2016: Issue 7: Dangling in the Romp: Pet Projects




The Tromp family left home on the 29th of August, 2016. They were convinced that someone was following them and that they had to escape. Their strange voyage was subsequently widely reported in the media, and it was speculated that their paranoia could have been an extended form of ‘folie a deux’; a ‘folie a plusiers’, wherein a close knit community, particularly families and couples, fall into a mutual psychosis. This story forms a narrative through which to view the work in Dangling in the Romp. Every piece contains some allusion to the formative role of small (or large) groups in developing a psychological or actual reality.


The impact of small and isolated groups does not stop at families, though they exhibit perhaps the greatest potential to ‘fuck you up’ (Phillip Larkin, 2001). The insularity of our social circles, and perhaps even the insularity of a small art scene and small galleries, provide a context in which something supposed to be madness occurs beyond or protected from the broadening compromise of the larger networks of relations that formulate society. Doesn’t everyone have the fear that leads to strange behaviour? You might not get all of the jokes and be thrown out, away from the only people you love. This may cause you to behave in some manner deemed, in another circle, as quite mad (A partial photo is in the space of Brian Fuata, dressed in a sheet as a ghost, who lifts objects as if you could not see him. I, when young, once employed a similar technique on someone who had just emerged from a car accident: a highly ineffective strategy, but people dressed in sheets have since taken on some other meaning, and perhaps they are not so silly as one first thinks, but come from a real need to hide from the world behind them). Illusions and delusions are not so far removed from one another, and dealing in one can play into the other – and we are nothing if not traders in illusion in the arts.


Abandonment, though, is supposedly one of humanity’s prime motivating feelings – we stick to other people for fear of being abandoned. Another is apparently shame – and this I can relate to. The nature of shame and abandonment are intertwined, both imply that the person feeling this has done something, however slight, that broke some social bond. I only mention this as a way of saying: you can’t even escape social bonds when alone. It would hardly be necessary to have a sense of abandonment or shame if we did not long for groups.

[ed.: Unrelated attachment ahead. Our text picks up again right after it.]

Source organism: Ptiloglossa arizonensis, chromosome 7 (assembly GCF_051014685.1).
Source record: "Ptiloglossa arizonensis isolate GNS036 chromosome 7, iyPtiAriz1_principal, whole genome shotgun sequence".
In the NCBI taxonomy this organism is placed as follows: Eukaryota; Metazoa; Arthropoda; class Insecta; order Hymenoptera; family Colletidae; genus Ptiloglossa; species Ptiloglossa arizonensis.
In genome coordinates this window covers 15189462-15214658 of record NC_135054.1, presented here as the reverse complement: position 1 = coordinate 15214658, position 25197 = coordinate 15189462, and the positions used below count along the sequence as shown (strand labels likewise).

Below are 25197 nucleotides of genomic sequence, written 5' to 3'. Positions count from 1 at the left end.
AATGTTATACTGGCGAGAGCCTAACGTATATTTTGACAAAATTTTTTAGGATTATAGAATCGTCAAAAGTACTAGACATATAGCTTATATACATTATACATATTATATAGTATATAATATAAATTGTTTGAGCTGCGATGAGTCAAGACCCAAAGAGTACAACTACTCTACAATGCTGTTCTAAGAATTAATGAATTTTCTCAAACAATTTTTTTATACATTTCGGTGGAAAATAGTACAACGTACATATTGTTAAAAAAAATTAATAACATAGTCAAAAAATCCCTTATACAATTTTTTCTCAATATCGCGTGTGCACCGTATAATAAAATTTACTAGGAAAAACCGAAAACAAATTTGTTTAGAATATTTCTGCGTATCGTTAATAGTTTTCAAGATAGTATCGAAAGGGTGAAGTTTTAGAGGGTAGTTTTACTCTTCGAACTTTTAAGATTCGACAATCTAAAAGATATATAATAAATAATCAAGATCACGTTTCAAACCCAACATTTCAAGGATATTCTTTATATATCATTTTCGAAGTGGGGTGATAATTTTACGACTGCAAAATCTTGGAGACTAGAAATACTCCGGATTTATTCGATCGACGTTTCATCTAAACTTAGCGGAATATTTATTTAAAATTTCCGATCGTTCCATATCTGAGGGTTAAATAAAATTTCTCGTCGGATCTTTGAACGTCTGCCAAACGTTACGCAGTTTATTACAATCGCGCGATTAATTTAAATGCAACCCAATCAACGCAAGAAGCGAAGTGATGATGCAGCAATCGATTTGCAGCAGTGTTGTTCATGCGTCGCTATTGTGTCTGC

The Internet, of course, opens the door to connections forming from within isolation. The Tromp family left behind all their connective technology, and the daughter was forced to throw her smuggled mobile phone out of the window. People aren’t always who they say they are online, everyone knows this, but it can induce a state of paranoia. Even if we understand this, it can be hard to undo the assumption that not everyone we are speaking to is the person we thought we were speaking to. The presence of twitter bots makes this situation even more pronounced. Care disfigurements (Brian Fuata), featuring the person in a sheet, and a script of an interview; is actually about the stealing of identities in the misuse of naming on twitter. The act of taking names and putting on masks opening up something different from a small group dynamic: a large group that is isolated from each other, hiding behind their masks. Scared of what repercussion there might be, sad in their loneliness perhaps, but excited by the psychological damage they can execute. The Tromp family are perhaps the embodiment of this peculiar feedback loop of media and terror. They have become the image of the fear we all have that we might very well lose control, at any point, of our sense of perspective over what we assume and what is true.


After the strange story of the Tromp family, that is still only announced in its connection to the show via the cover photo of the facebook event and an ambiguous image of a ute (maybe the one the second eldest sister was found in, catatonic) in one of the artworks, perhaps the most effective key is the central plinth (or is it a wall?): Marc Kokopeli’s work. It is a chest-high, furry wall (or is it a plinth?), upon which two images hang on either side. They are black and white photos of children engaging in social interaction. They are apparently pedagogical images: intended to instruct on the proper conduct in social circumstances, for children who have difficulty with these things. They possess the stilted air of a set-up, the characters theatrically arranged for a camera. Apparently, the artist is one of the people in the photos, his mother being the photographer and social engineer of these fake situations of instruction. The furry wall/plinth is about the height of a child. It hasn’t quite learnt how to be a wall, its corners are turned inward, it hasn’t yet grown to reach the ceiling, and it maintains its downy exterior. The only similarity it bears to its grown up, mature, well-adjusted relatives are the understanding that it is as austere as the cousins that surround it: that it has been built in their model, even if not quite exactly. It is a copy of these forms; its soft, furry materials stretched out and pinned to a hard surface.